Welcome to You Heard Write! A place where writers and fans can hear from their favorite authors as they discuss aspects of the craft, up and coming publications, and personal experiences.
Today we welcome a very special guest, science fiction and fantasy author Yoon Ha Lee.
About the author:
A Korean-American sf/f writer who received a B.A. in math from Cornell University and an M.A. in math education from Stanford University, Yoon finds it a source of continual delight that math can be mined for story ideas. Yoon’s fiction has appeared in publications such as F&SF, Tor.com, and Clarkesworld Magazine, as well as several year’s best anthologies. He also is the author of two short story collections and six novels:
The Mercenaries of Empire series (Solaris Books 2016–2019)
The Vela (Serial Box 2019) *Co-authored with Becky Chambers, Rivers Soloman, and S.L. Huang
Dragon Pearl (Disney-Hyperion 2019)
CN: Themes play major roles in stories, both short publications and novels. What theme(s) tend to pop up in your work? Any you stay away from?
YHL: Military ethics, imperialism, colonialism show up in some form or
another in most of my works. I wish it were otherwise–these certainly
aren’t beach reading sorts of topics, and I know sometimes people just
want to read for escapism or light entertainment. I spent a few years
on military bases growing up, as my dad used to be a US Army surgeon,
and as for imperialism and colonialism, that was a historical background
I was always aware of through my own family’s entanglement with the
Japanese occupation of Korea from 1910 to 1945.
I don’t often write about romance or romantic love, not because these
aren’t worthy subjects but because I’m kind of inept at portraying those
kinds of relationships. I do enjoy reading romances from time to time,
CN: Your middle grade novel Dragon Pearl has space, pirates, spirit animals, and one of the coolest magic systems–fox-magic. When creating systems for magic, what tips can you give to writers who may be struggling with coming up with their own magic system within their created worlds?
YHL: In the case of Dragon Pearl, the fox magic is stolen directly from
Korean folklore, although I had to adapt it for the audience. The
gumiho (fox spirits) are known for, er, seducing men and eating their
livers, neither of which would have been appropriate in a kids’ book! I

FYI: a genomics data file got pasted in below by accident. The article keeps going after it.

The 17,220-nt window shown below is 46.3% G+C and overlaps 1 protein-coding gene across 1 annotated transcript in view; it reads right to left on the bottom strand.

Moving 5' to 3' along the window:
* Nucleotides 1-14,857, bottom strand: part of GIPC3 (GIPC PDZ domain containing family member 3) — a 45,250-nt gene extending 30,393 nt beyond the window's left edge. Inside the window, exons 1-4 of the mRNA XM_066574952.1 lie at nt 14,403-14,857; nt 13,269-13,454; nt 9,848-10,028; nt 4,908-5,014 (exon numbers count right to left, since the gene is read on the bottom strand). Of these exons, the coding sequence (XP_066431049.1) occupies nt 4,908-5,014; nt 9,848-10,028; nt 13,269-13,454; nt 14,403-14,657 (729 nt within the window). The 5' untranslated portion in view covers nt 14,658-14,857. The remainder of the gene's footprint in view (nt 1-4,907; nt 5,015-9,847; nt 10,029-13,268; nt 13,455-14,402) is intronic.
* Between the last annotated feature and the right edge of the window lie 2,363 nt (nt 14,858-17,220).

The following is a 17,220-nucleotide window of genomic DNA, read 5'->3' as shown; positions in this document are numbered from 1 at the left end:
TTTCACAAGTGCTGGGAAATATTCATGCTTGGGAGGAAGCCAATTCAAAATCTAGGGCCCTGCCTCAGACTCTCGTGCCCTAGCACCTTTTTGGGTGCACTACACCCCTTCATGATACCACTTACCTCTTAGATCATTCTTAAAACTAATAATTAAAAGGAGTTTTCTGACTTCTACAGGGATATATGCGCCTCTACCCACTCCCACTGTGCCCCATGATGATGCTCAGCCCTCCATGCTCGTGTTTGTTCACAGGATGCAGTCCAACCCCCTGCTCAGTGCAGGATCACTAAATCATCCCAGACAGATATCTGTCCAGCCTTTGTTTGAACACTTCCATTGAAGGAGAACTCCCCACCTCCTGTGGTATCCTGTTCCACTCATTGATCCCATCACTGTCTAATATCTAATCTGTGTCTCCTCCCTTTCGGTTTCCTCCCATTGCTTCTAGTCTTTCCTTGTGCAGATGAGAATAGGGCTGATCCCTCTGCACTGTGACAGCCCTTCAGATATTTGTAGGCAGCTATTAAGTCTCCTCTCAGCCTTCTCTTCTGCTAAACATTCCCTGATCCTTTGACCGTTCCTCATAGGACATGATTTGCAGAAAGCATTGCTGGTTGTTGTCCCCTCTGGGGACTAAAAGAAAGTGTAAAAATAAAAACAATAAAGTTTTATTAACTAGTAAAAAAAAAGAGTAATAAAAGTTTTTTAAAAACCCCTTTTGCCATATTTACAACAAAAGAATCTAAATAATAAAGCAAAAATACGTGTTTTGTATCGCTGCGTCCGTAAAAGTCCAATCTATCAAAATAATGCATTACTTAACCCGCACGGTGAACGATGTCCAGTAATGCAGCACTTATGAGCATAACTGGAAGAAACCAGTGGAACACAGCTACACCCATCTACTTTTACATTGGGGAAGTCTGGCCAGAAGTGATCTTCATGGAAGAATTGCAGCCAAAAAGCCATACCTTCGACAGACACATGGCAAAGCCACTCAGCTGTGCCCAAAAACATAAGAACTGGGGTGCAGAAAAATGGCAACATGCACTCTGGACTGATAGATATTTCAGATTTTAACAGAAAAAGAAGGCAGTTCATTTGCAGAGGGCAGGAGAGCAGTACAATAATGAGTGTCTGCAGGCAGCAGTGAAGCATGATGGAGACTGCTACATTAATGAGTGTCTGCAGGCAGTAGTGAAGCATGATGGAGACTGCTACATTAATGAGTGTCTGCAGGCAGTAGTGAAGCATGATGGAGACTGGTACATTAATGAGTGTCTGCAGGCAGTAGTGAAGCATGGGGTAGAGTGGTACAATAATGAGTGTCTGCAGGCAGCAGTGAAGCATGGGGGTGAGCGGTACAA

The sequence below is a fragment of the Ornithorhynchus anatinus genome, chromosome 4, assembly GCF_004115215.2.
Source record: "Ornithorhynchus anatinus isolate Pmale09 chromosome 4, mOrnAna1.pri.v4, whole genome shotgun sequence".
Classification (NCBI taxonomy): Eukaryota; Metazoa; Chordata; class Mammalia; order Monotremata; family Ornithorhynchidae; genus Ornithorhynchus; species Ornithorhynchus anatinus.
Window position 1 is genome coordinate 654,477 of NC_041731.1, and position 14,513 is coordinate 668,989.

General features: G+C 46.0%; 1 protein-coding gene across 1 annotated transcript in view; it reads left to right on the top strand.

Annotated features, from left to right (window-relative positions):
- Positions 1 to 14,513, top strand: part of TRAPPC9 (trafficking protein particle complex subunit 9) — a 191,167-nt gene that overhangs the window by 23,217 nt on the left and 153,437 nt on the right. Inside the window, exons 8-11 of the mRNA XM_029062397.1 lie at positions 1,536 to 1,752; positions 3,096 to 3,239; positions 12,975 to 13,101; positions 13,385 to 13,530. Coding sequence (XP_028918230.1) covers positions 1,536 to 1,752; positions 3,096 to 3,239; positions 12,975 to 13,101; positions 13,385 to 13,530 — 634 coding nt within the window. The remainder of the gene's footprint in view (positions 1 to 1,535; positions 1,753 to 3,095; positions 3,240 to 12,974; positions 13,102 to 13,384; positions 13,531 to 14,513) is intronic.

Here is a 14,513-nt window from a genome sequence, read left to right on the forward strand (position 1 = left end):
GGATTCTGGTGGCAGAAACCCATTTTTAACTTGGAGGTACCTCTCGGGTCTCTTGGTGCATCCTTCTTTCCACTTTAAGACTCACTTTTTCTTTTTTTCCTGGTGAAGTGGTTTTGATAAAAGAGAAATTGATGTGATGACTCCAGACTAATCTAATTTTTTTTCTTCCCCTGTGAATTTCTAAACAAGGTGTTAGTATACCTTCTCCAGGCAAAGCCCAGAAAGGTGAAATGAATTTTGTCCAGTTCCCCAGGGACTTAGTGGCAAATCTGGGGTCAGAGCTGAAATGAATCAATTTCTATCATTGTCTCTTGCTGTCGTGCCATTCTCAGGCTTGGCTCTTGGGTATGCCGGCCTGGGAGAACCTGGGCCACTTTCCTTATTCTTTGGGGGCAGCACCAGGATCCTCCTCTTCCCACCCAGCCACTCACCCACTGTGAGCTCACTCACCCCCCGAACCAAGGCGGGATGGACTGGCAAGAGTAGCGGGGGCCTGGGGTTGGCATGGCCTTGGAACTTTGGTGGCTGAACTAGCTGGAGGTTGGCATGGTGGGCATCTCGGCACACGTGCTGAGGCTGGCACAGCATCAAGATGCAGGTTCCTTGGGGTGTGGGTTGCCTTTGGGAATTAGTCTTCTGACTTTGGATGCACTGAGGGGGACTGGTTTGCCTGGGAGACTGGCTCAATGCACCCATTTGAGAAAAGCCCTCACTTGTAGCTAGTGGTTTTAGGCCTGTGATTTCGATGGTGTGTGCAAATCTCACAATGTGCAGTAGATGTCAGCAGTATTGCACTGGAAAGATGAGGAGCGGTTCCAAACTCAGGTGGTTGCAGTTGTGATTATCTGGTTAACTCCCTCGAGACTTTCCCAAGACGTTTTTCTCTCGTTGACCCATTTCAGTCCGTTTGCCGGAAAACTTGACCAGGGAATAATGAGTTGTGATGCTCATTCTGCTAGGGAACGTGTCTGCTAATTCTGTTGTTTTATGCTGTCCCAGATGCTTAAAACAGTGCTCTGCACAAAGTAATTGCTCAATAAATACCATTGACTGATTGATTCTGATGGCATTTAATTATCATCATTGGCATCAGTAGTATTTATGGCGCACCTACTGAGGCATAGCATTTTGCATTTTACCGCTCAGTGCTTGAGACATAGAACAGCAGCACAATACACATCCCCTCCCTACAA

gave my fox character Min an amped up version of those powers mainly
because one of the things about being a kid is that you have so little
power over what happens in your life. The fact that Min can do so many
magical things, from shapeshifting to influencing people’s minds, is
really a sort of power fantasy of the sort that I enjoyed when I was young.
For magic systems, I think there are two main approaches (and hybrids of
the two, of course). You can have a mechanistic, almost
laws-of-fantasy-physics approach with hard-and-fast rules and
consequences; Brandon Sanderson is one author who does this extremely
well. Or you can have magic that feeds more off mood and atmosphere
rather than strict rules, as with Lord Dunsany or Patricia McKillip.
CN: If you could go back in time and give your pre-published self one piece of advice, what would it be?
YHL: You’re going to laugh, but I would say exercise more! You only get one
body, and we don’t yet have the technology to order up replacement
bodies. Writing is a physical act, and it’s very easy to wreck your
wrists or your posture doing it.
CN: (Fun One) You’ve a clear interest in all things space and science fiction. If your fans paid for a “Send Yoon to the Moon” trip for you, what three books would you take with you to read in zero gravity?
YHL: Oh gosh, that’s hard. Right now, I would take Kwame Mbalia’s Tristan
Strong Punches a Hole in the Sky because my daughter told me how good it
is, Tillie Walden’s graphic novel On a Sunbeam, and Tracy Fullerton’s
Game Design Workshop–imagine the kinds of inspiration for games you
could get out in space!
CN: What can your fans expect from the next Yoon Ha Lee book(s)?
YHL: My current work in progress is Phoenix Extravagant, which is set in a
fantasy version of Korea during the Japanese occupation. In my
fake!Korea, the fake!Japanese use automata to control the populace, and
the automata are programmed by magical pigments that imbue them with
qualities such as courage or loyalty. The hero is a collaborationist
painter who not only finds the terrible secret of the automata but ends
up teaming up with a mecha dragon against the colonial government.
Myself and Yoon want to thank you all for stopping by You Heard Write! We hope you had as much fun reading the Q and A as we did ourselves, as well as furthering your knowledge on the craft of writing.
Don’t forget to follow Yoon Ha Lee on Twitter @motomaratai. You can also visit www.yoonhalee.com to stay up to date with his work!
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